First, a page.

Earthquake Survivor Returns Home to Bantul
Twenty-year-old Dewi is home.
It isn’t much, but her elated relatives have cleared out a patch of ground beside the ruined remains of the family home where she will convalesce over the next few weeks.
Though badly injured in Saturday’s earthquake, the 20-year-old factory worker leapt at IOM’s offer to help her return from the hospital to Karang Nongko Jatas, a small village in Bantul district, Indonesia.
“She is a good girl,” her elder brother Dono says. “She is giving and willing to help the community and we are very happy to have her back.”
Dewi was attending to her household chores when what sounded like a low-flying airplane rattled the walls of her brick home set among verdant rice paddies.
Her entire family fled the building but the young factory worker and community volunteer was petrified, unable to move. Dono, 26, recalls seeing her framed in the doorway as the entire building collapsed around her.
Within seconds, the 6.2-magnitude earthquake leveled virtually every building in this and dozens of other villages across hundreds of square kilometers of the agricultural heartland of Java, the most populous island on the planet. The Indonesian government puts the death toll at over 6,200 and though early estimates vary, as many as 130,000 homes were either completely destroyed or badly damaged.
Though Dono and the rest of the family managed to escape, all were so seriously injured by falling debris that they were unable to dig Dewi out from beneath the demolished building. Fortunately, Indonesian soldiers arrived to release her from the rubble and transport Dewi to Sardjito hospital in Yogjakarta where she was treated for a badly broken arm and strained muscles.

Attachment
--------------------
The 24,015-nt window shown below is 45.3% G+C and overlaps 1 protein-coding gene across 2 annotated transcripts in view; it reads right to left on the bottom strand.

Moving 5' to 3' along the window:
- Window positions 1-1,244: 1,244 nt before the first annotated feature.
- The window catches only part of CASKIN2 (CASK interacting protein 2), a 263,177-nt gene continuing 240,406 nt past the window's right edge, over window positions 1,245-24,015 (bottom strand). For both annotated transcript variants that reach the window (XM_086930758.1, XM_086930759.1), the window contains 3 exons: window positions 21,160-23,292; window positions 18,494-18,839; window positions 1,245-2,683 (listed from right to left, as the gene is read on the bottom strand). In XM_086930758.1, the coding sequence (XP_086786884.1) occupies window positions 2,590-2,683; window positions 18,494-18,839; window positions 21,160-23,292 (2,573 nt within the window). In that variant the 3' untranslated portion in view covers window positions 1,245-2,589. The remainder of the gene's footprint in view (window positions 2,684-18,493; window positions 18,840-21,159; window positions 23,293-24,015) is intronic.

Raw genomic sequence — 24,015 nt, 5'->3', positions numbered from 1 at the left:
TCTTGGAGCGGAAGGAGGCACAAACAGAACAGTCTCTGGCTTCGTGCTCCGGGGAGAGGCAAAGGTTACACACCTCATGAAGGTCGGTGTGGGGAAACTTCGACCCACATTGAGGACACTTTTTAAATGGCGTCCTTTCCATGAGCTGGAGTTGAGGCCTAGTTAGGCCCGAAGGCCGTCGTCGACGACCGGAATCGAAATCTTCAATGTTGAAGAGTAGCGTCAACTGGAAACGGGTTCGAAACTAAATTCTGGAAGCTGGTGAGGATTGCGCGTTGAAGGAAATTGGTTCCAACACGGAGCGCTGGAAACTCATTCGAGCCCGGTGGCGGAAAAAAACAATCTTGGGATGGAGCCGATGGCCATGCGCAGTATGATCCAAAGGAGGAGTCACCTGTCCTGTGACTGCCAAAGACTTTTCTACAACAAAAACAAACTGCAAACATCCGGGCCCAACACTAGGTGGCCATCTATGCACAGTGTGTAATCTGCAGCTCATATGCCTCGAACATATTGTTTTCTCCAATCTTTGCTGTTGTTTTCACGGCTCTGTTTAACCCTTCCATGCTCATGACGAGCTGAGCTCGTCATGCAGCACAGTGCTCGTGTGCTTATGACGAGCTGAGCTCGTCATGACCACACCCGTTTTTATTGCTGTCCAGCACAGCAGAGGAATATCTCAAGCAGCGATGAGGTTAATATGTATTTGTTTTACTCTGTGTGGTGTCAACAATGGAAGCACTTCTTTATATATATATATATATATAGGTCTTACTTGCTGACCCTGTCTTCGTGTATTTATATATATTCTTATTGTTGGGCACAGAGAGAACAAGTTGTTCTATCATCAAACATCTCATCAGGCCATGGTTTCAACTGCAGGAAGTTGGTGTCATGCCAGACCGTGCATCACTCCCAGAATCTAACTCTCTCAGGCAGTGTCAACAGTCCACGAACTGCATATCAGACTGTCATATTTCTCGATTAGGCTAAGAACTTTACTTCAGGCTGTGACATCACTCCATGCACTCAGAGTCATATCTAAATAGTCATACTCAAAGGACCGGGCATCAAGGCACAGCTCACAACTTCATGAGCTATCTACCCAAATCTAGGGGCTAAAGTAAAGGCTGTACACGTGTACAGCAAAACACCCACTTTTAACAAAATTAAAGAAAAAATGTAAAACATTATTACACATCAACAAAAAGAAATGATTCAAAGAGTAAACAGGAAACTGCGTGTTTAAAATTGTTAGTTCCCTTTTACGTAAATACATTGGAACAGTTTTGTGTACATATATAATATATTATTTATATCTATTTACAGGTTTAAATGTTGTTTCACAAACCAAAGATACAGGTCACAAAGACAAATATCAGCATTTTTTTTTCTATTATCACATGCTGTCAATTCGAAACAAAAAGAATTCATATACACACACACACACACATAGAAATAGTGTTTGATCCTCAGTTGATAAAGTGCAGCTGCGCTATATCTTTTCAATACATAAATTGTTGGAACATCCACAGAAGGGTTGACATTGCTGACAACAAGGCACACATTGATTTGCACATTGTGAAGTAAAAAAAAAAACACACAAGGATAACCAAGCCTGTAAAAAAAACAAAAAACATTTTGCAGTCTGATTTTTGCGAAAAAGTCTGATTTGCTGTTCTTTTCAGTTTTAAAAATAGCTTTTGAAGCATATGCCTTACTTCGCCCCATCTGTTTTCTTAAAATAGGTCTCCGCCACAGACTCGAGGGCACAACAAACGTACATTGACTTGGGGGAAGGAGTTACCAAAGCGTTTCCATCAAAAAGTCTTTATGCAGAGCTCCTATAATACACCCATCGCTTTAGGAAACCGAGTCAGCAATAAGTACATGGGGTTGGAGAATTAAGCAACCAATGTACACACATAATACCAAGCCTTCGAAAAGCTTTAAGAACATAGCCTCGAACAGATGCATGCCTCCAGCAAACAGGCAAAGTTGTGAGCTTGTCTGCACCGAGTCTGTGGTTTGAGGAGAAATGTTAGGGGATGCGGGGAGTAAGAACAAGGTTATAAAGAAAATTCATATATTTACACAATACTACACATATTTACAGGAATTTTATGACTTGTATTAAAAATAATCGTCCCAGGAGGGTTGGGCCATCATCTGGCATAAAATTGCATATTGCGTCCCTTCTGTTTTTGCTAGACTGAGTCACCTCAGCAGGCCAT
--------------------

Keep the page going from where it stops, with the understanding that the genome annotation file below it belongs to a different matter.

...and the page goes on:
Dono attended to his little sister for several days, just one patient among the hundreds recovering from their injuries in a three-level parkade attached to the hospital’s administration building. When they heard of IOM’s offer of a free drive home and medical attention, they immediately asked for help.
On Wednesday morning, IOM nurse Hermilah, who like many Indonesians only has one name, and Dono wheeled the young woman outdoors for the first time since the disaster, and a waiting vehicle provided by the Organization ferried her back to the ruined village where she was born.
Assisting in the orderly and voluntary return of medical evacuees is a core IOM mission, says senior migration physician Dr. Nenette Motus.
“As long as they are well enough it is best to get these patients out of hospitals as soon as possible,” she said. “It reduces the chances they contract an infection there and reduces the workload in these overcrowded hospitals which frees up medical staff to handle more serious cases.”
The Organization provided similar support services in the wake of the December 2004 tsunami and organized the return to Nias island of close to 600 patients treated at hospitals in Medan, North Sumatra and the USNS Mercy hospital ship following the powerful March 2005 earthquake off the west coast of Sumatra island.
IOM began its assisted return program three days after the Saturday morning earthquake in Java and by week’s end had helped more than 500 people, including family members of the injured, back to their villages.
At the request of local health officials the Organization is also identifying rooming houses and small hotels in Yogjakarta that can be used as transit centers for newly discharged patients.
“Many patients have no homes to return to or are not prepared yet to go back to their villages so they really need a safe, secure place to live while they recuperate from their injuries,” Dr. Motus said.
Medical staff in Bantul, the hardest-hit district are also identifying patients for surgery and transporting them in a fleet of 20 minivans to the US Marine mobile field hospital in an effort to relieve some of the pressure on the local hospital. A similar service is also being provided to the 60-bed field hospital opened by the Indonesian Red Cross.
Back in Karang Nongko Jatas, Dono says Dewi is still traumatized by the earthquake.
“She has difficulty sleeping at night and automatically covers her ears in fear whenever she hears a loud noise,” he says. “But she is back home where she belongs.”